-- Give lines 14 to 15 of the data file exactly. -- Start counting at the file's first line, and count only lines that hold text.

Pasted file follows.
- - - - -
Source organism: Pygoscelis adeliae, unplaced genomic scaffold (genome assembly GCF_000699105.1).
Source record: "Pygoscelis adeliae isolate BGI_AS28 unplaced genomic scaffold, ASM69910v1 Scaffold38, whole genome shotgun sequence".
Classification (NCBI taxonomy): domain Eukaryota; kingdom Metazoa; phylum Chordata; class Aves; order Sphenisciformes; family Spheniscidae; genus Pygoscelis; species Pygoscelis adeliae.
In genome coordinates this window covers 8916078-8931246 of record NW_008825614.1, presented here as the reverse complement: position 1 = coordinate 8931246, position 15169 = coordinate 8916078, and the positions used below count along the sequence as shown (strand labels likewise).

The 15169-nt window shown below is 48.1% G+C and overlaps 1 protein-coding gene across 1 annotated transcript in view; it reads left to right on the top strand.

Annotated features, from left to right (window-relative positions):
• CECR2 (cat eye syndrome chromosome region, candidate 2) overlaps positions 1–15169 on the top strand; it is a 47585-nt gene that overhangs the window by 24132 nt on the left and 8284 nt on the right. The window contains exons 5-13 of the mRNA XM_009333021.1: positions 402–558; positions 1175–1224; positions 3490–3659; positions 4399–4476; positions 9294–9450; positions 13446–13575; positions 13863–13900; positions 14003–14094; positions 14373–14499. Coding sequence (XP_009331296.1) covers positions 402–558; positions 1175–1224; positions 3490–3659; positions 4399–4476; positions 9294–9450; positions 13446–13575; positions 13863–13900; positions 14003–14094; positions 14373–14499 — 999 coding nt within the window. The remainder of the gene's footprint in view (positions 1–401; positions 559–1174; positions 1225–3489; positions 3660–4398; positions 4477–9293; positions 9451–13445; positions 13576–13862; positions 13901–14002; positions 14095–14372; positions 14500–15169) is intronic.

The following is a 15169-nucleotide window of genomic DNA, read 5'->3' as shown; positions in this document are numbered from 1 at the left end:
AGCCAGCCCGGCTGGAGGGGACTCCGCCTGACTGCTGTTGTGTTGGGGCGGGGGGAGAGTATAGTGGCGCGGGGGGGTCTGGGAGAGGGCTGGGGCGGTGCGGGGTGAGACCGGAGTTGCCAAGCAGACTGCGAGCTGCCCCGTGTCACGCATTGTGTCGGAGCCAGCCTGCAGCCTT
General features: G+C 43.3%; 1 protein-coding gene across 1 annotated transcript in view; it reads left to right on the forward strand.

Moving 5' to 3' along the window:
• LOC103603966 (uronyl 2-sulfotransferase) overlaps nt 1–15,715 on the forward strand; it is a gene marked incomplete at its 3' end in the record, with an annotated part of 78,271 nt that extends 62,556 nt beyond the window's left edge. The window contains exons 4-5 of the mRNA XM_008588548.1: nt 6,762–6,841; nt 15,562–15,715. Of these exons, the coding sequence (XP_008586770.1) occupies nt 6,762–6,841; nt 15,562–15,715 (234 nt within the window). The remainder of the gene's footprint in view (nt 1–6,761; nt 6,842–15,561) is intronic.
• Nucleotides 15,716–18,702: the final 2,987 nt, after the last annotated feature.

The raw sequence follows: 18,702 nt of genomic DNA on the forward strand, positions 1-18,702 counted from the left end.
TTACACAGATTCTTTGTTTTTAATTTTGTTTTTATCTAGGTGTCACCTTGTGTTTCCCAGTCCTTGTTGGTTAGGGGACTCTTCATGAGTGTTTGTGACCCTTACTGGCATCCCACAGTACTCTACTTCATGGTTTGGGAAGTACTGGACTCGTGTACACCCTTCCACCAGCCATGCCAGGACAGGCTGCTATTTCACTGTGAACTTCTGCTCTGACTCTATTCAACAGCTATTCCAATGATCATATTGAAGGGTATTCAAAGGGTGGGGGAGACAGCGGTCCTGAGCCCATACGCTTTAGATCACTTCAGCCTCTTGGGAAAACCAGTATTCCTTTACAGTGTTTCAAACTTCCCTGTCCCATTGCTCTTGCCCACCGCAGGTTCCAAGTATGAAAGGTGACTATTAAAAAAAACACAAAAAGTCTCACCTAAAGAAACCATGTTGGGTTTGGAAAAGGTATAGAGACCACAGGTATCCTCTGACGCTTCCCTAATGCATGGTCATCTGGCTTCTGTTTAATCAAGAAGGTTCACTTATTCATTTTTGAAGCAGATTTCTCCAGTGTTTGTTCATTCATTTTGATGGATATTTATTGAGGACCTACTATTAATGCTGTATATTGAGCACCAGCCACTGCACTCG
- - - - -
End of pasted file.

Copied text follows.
The raw sequence follows: 18,702 nt of genomic DNA on the forward strand, positions 1-18,702 counted from the left end.
TTACACAGATTCTTTGTTTTTAATTTTGTTTTTATCTAGGTGTCACCTTGTGTTTCCCAGTCCTTGTTGGTTAGGGGACTCTTCATGAGTGTTTGTGACCCTTACTGGCATCCCACAGTACTCTACTTCATGGTTTGGGAAGTACTGGACTCGTGTACACCCTTCCACCAGCCATGCCAGGACAGGCTGCTATTTCACTGTGAACTTCTGCTCTGACTCTATTCAACAGCTATTCCAATGATCATATTGAAGGGTATTCAAAGGGTGGGGGAGACAGCGGTCCTGAGCCCATACGCTTTAGATCACTTCAGCCTCTTGGGAAAACCAGTATTCCTTTACAGTGTTTCAAACTTCCCTGTCCCATTGCTCTTGCCCACCGCAGGTTCCAAGTATGAAAGGTGACTATTAAAAAAAACACAAAAAGTCTCACCTAAAGAAACCATGTTGGGTTTGGAAAAGGTATAGAGACCACAGGTATCCTCTGACGCTTCCCTAATGCATGGTCATCTGGCTTCTGTTTAATCAAGAAGGTTCACTTATTCATTTTTGAAGCAGATTTCTCCAGTGTTTGTTCATTCATTTTGATGGATATTTATTGAGGACCTACTATTAATGCTGTATATTGAGCACCAGCCACTGCACTCG